Dogon masks, such as this one called kanaga, are worn primarily at dama, a collective funerary rite for Dogon men. The ritual’s goal is to ensure the safe passage of the spirits of the deceased to the world of the ancestors. The ceremony is organized by members of Awa, a male initiation society with ritual and political roles within Dogon society. As part of the public rites related to death and remembrance, Awa society members are responsible for the creation and performance of the masks.
Like other Dogon wooden masks, kanaga masks depict the face as a rectangular box with deeply hollowed channels for the eyes. The superstructure above the face identifies this mask as a kanaga: a double-barred cross with short vertical elements projecting from the ends of the horizontal bars. This abstract form has been interpreted on two levels: literally, as a representation of a bird, and, on a more esoteric level, as a symbol of the creative force of god and the arrangement of the universe. In the latter interpretation, the upper crossbar represents the sky and the lower one, the earth.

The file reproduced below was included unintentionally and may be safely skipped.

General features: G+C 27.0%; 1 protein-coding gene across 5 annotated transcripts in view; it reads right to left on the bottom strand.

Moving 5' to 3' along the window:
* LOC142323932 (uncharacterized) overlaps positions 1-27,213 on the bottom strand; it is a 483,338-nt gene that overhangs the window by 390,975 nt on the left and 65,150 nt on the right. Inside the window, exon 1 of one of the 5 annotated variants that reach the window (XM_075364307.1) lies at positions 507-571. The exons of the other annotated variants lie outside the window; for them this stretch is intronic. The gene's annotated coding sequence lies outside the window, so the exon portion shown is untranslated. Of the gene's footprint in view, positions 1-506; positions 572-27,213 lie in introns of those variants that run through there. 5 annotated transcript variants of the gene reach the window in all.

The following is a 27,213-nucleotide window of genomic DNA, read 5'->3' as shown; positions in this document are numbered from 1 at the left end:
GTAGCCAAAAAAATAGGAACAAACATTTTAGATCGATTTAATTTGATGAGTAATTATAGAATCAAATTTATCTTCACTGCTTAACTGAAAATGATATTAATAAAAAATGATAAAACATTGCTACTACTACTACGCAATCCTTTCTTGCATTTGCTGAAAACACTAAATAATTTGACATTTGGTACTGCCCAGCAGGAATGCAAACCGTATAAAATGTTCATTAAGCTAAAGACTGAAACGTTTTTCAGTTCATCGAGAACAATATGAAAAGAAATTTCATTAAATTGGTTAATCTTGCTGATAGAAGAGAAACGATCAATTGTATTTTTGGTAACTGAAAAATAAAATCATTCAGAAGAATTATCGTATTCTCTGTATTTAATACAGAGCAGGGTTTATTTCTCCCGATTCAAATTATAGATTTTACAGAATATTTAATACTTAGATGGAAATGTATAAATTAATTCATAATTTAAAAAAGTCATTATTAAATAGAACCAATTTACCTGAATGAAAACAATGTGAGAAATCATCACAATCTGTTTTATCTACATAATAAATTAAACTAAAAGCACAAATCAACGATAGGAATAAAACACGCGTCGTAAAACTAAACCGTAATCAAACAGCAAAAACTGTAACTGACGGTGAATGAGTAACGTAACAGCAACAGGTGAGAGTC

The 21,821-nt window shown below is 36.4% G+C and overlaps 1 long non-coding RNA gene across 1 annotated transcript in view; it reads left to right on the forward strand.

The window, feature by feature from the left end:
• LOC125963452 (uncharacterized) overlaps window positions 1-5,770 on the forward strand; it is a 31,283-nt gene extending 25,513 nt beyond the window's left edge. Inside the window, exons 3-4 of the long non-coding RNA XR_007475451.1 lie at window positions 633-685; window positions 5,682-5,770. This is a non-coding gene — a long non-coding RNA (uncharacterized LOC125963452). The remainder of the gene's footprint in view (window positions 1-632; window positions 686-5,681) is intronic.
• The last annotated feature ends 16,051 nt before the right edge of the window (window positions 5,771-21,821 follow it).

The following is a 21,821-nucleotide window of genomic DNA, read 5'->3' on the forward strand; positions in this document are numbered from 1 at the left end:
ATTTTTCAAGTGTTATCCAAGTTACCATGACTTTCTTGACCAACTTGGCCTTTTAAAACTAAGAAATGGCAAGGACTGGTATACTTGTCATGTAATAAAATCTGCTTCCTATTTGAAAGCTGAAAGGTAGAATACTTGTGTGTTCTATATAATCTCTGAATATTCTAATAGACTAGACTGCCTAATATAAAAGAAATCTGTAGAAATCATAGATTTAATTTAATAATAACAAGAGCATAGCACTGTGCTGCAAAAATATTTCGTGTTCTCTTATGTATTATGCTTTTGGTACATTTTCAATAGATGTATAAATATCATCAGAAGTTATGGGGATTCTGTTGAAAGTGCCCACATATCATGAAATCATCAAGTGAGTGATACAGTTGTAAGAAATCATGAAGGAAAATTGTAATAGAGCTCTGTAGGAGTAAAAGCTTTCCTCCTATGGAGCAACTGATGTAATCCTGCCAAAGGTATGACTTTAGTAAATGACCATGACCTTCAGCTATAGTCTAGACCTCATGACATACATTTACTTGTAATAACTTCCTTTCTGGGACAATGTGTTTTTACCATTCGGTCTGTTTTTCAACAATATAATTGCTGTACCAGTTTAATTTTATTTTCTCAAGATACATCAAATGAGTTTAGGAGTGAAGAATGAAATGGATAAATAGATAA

This kanaga mask was collected complete with some of its costume elements. Attached to the wooden face mask is a hood composed of plaited fiber strips dyed black and yellow with a short fiber fringe that covers the dancer’s head. A ruff of red and yellow fibers frames the face. The dancer also wore a black vest woven of fiber and embroidered with white cowry shells and fiber armbands at the wrists and elbows. This ensemble included a long skirt of loosely strung, curly black fibers and a short overskirt composed of straight red and yellow fibers, worn over trousers.
More than eighty different types of masks, of both wood and fiber, have been documented in dama performances. They represent various human characters familiar to the Dogon community, such as hunters, warriors, healers, women, and people from neighboring ethnic groups. The masks may also depict animals, birds, objects, and abstract concepts.
Because preparations are elaborate and costly, the dama may be held several years after the death and burial of an individual. Performances take place over a six-day period, culminating with a procession of masked dancers who escort the souls of the dead from the village, where they might cause harm, to their final resting place in the spiritual realm. The ceremony recalls the origins of the Dogon people, while also marking the end of the mourning period for the recently deceased. Today, such masks continue to be worn at dama performances but are also danced on other, more secular occasions, such as national holidays and as demonstrations organized for the benefit of tourists.
By Dr. Christa Clarke, for The Metropolitan Museum of Art, New York